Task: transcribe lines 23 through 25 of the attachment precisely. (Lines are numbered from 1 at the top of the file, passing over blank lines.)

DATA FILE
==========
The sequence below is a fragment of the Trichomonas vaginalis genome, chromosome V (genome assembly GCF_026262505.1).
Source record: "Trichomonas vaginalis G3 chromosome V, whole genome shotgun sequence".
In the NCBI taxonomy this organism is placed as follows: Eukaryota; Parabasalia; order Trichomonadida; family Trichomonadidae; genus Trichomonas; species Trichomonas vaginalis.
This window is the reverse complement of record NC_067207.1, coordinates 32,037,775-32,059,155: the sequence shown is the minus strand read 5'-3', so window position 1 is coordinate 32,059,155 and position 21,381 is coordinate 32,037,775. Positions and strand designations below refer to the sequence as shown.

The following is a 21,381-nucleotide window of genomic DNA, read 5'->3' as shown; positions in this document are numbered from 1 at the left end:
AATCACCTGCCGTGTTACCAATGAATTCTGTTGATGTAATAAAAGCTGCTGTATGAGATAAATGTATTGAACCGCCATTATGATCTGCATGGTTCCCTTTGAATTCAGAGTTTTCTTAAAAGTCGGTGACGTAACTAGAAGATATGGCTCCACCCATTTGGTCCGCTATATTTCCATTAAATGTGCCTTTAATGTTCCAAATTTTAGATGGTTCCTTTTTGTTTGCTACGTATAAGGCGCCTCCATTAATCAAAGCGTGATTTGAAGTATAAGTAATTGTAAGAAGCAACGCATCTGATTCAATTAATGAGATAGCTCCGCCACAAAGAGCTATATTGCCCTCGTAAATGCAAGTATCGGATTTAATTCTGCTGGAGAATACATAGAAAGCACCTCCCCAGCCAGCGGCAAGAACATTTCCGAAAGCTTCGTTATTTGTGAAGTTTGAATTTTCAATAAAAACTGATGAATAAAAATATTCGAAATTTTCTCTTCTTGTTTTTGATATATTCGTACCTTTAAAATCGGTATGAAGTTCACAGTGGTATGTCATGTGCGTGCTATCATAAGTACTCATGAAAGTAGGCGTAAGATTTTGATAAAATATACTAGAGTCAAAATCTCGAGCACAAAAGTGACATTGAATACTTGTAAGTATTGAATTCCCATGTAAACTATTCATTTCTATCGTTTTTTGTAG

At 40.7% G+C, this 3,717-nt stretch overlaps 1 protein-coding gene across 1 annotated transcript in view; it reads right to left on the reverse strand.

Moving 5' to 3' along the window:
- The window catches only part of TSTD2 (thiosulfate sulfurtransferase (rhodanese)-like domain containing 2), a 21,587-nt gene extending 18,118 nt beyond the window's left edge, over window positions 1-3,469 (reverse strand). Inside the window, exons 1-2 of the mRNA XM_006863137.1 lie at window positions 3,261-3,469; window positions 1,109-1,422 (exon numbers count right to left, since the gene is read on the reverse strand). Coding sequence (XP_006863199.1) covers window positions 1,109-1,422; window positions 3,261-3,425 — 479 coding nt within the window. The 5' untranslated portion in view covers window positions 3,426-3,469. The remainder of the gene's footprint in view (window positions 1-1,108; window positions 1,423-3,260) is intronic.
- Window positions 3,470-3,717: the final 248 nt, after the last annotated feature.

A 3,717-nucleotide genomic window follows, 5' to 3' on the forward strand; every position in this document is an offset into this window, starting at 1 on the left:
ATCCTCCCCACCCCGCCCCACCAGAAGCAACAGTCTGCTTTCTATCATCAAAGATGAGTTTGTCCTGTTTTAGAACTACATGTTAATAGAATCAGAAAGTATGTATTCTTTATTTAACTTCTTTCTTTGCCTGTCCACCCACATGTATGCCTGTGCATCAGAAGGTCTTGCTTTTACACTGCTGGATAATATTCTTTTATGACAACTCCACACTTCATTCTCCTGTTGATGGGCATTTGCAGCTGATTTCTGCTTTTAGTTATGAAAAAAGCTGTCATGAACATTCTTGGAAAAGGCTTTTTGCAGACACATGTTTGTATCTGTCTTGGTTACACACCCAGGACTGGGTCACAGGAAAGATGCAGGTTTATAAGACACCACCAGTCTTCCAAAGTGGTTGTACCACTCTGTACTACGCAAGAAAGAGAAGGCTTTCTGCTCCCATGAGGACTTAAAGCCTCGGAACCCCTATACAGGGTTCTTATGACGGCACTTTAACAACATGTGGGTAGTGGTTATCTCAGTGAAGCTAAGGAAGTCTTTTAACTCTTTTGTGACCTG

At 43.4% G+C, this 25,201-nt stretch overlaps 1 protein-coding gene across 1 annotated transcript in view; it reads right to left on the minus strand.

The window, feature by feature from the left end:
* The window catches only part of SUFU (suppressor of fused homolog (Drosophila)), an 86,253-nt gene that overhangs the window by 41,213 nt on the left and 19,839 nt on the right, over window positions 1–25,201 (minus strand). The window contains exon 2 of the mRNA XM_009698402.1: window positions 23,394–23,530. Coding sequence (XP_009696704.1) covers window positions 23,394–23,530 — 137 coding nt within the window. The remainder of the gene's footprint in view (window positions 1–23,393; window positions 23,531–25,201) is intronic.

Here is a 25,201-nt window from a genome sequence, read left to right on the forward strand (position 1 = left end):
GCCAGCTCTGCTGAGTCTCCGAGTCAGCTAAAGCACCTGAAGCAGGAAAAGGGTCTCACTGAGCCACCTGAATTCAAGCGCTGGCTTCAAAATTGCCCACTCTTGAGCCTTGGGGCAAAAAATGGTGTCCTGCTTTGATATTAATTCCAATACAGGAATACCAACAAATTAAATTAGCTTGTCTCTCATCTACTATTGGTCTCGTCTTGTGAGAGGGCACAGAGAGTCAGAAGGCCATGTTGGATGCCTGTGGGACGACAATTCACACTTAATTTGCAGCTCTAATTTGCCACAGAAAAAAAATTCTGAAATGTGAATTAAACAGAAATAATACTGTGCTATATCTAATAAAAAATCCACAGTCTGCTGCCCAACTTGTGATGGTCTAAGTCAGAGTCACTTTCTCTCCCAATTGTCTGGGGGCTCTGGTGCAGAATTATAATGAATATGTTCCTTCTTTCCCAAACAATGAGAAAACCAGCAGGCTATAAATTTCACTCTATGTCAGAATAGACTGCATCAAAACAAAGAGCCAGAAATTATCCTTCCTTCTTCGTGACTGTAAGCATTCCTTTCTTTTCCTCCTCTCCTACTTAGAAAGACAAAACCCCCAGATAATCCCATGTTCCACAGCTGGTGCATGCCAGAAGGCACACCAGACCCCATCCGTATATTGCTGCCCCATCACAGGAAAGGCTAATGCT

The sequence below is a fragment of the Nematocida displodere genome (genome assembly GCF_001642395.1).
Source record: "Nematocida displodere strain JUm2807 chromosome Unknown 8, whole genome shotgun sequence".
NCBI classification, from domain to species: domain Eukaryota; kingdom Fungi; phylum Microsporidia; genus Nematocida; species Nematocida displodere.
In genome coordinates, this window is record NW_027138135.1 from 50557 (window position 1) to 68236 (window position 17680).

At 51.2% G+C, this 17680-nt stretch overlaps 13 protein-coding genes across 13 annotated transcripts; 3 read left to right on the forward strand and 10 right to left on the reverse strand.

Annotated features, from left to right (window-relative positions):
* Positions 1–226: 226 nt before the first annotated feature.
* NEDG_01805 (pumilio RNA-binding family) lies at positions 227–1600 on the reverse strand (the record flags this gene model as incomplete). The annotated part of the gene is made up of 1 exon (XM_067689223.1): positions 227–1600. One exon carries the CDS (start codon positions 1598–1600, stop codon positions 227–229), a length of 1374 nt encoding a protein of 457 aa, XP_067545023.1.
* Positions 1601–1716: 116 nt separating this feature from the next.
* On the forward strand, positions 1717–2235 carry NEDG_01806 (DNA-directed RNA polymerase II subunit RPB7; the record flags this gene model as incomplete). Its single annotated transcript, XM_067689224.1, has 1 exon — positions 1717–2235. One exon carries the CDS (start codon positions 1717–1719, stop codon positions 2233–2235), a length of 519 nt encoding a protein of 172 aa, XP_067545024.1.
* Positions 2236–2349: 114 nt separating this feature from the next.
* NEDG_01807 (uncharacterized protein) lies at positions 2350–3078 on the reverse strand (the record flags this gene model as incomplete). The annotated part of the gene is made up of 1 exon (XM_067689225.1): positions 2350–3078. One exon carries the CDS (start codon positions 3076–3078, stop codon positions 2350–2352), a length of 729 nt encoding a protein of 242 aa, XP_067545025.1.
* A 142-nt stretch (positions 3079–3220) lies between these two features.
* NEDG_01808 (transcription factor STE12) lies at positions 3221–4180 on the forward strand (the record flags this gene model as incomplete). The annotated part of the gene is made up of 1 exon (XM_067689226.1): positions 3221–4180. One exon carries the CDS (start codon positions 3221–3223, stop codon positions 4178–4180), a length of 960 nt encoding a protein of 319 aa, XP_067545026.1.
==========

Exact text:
Annotated features, from left to right (window-relative positions):
* Positions 1–226: 226 nt before the first annotated feature.
* NEDG_01805 (pumilio RNA-binding family) lies at positions 227–1600 on the reverse strand (the record flags this gene model as incomplete). The annotated part of the gene is made up of 1 exon (XM_067689223.1): positions 227–1600. One exon carries the CDS (start codon positions 1598–1600, stop codon positions 227–229), a length of 1374 nt encoding a protein of 457 aa, XP_067545023.1.